Introducing Health Made Simple, a Different Kind of Meal Plan Program

I’m happy to announce that after a year of work, my friend and certified nutritionist Sid Garza-Hillman just opened the doors to our first-ever plant-based meal plan program.

It’s called Health Made Simple, because, well … that’s what it is. Healthy, plant-based food, yes, but presented in five different meal plans built for simplicity above all else. And combined with personalized nutrition coaching via live Q&A sessions, to help our members adapt the plans to their particular needs and lifestyles.

We’re running a great offer for our first “charter” members, now through the end of the day on Thursday, April 21st.

If healthy and simple sounds like what you need, learn more about Health Made Simple here.

(Or to hear more from me and Sid about our “simple health” philosophy, you can listen to a 3-part interview with Sid that we released on NMA Radio last week.)

Here’s to eating simply!



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  1. Ainsley MacDougall says:

    I’m VERY interested in this. I’m a vegan fitness instructor with some really, really bad habits surrounding my eating. So, I’m somewhere between needing a meal plan for athletes and weight loss. Is it possible to see an example of a single day plan? I know it would just be a snap shot of a the entire plan, but it would still be helpful.

  2. I really am in love with the idea of this! I listened to all 3 parts of the podcast with Sid – really enjoyed it! However, I am going to hold of on purchasing the plan yet (yes, I know I am missing out on the lower price) until you have the “Family Plan” up and running; I truly think this will benefit me the most. I hope you get enough feedback that it is a desired product!

    ps: I know you laughed at the paleo plan, but we are a half vegan/half paleo household; that would be really helpful as well!!

  3. When long ago I was rotating foods for allergy testing and control, I ate very simply, often only one or two foods at a meal plus an oil/fat if needed (just ate more frequently). This taught me an easy way to eat under stress that also requires minimal cleanup and prep. You just eat more of a food than when it is just one part of a more complex meal. Combinations such as one type of fruit (fresh or dried) with one type of nut/seed or peanuts worked well. Or just one type of fruit by itself (can’t complain about a condition letting you eat a big bowl of grapes at once…). Or just the nuts, seeds, or peanuts. Or a suitable cracker with nut/seed/peanuts or bean spread. Or a suitable raw veggie with nut/seed/peanut butter or blended tofu dip. An avocado eaten with a spoon (again, can’t complain about a condition that lets you eat a whole avocado guilt-free). Big bowl of popcorn (ditto). Bowl of rinsed canned beans. Any cooked vegetable or bean with rice or millet or …. Well, you get the idea. I set up a rotation schedule for my “basic food groups” of fruit, veg, legumes, nuts, seeds, oils, misc and occasionally did the math to make sure I was getting enough protein and fiber. Turned out that wasn’t hard to do. The species wouldn’t have survived if we needed to carefully combine foods in a single meal, the body can wait to get what it needs within a few days if the proportions aren’t quite right one day.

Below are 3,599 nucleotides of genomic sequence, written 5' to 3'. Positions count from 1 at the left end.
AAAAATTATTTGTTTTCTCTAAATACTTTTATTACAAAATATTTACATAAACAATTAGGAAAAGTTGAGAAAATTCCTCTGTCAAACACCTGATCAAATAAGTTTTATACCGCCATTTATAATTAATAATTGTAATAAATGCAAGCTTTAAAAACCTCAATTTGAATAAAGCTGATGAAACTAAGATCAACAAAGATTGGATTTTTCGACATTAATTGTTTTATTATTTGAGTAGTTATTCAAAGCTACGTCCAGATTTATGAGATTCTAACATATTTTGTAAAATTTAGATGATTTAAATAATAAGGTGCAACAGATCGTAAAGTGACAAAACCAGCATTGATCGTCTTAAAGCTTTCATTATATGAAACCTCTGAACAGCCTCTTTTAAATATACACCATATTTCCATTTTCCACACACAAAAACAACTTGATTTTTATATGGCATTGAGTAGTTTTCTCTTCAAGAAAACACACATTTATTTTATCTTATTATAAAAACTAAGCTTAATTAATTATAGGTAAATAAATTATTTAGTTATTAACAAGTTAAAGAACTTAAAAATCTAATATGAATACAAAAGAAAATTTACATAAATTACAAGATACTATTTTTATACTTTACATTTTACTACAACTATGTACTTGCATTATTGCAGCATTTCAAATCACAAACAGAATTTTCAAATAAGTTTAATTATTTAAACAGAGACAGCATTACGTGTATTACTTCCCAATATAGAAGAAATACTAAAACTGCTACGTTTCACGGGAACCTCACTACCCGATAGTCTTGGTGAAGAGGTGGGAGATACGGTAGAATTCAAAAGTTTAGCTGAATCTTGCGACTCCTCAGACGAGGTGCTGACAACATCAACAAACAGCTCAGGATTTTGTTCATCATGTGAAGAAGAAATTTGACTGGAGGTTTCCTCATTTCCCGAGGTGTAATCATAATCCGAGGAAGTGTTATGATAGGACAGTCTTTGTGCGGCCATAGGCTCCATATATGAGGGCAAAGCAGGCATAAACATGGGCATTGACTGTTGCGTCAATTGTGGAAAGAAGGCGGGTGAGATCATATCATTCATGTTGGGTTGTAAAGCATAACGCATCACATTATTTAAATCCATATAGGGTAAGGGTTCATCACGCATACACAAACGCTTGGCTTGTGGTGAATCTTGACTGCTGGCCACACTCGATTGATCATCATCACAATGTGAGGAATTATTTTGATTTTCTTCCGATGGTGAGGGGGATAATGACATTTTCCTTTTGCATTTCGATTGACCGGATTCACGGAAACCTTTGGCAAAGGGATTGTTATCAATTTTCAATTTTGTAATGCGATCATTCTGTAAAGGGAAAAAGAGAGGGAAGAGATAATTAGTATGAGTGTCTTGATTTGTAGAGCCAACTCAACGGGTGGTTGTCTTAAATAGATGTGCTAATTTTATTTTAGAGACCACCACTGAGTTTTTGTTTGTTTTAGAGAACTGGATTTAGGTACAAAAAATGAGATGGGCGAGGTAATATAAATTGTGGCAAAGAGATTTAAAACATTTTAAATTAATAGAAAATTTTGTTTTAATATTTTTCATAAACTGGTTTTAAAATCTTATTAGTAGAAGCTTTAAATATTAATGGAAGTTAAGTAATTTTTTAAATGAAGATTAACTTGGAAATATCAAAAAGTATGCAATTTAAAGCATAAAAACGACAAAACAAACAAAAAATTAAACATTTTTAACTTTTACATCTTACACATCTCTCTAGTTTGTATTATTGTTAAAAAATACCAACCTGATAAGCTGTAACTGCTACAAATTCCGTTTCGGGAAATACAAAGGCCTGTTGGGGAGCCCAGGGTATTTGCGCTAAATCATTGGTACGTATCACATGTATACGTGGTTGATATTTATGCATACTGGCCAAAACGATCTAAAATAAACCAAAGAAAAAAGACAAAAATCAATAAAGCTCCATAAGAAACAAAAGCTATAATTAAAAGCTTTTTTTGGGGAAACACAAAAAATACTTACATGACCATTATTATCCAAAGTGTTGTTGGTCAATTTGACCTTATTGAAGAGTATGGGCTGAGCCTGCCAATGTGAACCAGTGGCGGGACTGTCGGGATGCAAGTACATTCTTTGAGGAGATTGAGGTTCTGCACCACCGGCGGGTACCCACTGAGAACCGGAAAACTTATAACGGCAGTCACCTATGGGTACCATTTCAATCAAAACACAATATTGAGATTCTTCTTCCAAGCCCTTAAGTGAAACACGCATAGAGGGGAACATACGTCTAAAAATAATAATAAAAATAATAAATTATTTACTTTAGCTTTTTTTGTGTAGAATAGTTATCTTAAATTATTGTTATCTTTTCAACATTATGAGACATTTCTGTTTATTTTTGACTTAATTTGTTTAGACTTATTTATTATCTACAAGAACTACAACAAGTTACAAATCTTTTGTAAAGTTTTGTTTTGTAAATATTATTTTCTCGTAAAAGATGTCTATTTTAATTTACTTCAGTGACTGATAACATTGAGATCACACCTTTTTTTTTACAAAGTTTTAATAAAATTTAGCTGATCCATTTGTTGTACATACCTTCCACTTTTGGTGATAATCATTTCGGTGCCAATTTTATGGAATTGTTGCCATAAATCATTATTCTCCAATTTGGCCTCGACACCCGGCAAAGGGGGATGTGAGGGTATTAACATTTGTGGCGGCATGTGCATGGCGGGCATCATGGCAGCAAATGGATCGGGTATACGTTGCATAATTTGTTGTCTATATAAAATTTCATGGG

When people have to eliminate certain foods from their diet due to allergy, celiac, or any medical condition, it becomes difficult only if they are trying to mimic the eating pattern they had before diagnosis. If they keep it simple for a while, the stress of preparing “special meals” vanishes. Plus it’s an easy way to eat for anybody when you’re really busy.

  4. Hello, I have 2 questions before suscribe, if you want to help… :
    – I live in Europe, Will I have some difficuty to find your stuff ? I mean, my organic shop have a lot of thing, even penaut butter ! but for some thing on some US vegan recipe ( like sriracha) I had to Google it And didn’t found them easyly.
    – are your vidéo And/or podcast subtitle ? ( even in English) because if I can read it, I had hard time to understant it in movie or radio. ( And think about deaf people too…)
    Thanks à lot !

  5. Maureen says:

    I really want to join but would love to see a sample of a day before I commit. I noticed a few other people requesting as well. Thanks!